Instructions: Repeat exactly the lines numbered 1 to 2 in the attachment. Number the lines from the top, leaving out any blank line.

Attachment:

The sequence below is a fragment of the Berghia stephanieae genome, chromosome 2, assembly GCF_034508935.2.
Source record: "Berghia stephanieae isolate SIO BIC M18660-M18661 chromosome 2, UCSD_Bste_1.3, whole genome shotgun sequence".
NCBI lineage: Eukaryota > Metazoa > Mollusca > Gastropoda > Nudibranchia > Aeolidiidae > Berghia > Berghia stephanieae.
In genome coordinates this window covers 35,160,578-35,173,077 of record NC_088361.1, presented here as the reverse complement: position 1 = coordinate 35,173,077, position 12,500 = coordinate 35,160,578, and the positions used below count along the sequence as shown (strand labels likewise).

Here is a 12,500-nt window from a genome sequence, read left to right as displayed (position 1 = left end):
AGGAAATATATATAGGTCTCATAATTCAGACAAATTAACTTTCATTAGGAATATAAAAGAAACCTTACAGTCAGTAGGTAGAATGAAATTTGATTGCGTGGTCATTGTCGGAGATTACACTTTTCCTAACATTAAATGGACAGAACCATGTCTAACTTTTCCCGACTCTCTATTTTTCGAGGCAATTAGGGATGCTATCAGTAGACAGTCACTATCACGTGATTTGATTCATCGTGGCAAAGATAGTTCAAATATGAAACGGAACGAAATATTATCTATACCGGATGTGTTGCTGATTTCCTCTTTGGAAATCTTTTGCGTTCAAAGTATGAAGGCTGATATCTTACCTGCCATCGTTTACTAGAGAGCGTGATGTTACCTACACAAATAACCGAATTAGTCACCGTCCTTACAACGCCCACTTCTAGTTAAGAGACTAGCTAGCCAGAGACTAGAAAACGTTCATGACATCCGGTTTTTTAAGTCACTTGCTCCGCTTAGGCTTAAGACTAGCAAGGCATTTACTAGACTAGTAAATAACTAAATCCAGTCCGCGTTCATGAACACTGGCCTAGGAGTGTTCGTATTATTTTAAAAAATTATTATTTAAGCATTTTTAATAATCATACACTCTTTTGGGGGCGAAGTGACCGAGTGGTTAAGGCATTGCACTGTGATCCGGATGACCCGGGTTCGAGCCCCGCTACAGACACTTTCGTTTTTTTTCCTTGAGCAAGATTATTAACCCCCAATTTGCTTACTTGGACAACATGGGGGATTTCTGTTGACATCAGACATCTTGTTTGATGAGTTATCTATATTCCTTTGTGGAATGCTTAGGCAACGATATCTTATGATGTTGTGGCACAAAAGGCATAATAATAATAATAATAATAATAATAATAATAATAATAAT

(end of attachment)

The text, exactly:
The sequence below is a fragment of the Berghia stephanieae genome, chromosome 2, assembly GCF_034508935.2.
Source record: "Berghia stephanieae isolate SIO BIC M18660-M18661 chromosome 2, UCSD_Bste_1.3, whole genome shotgun sequence".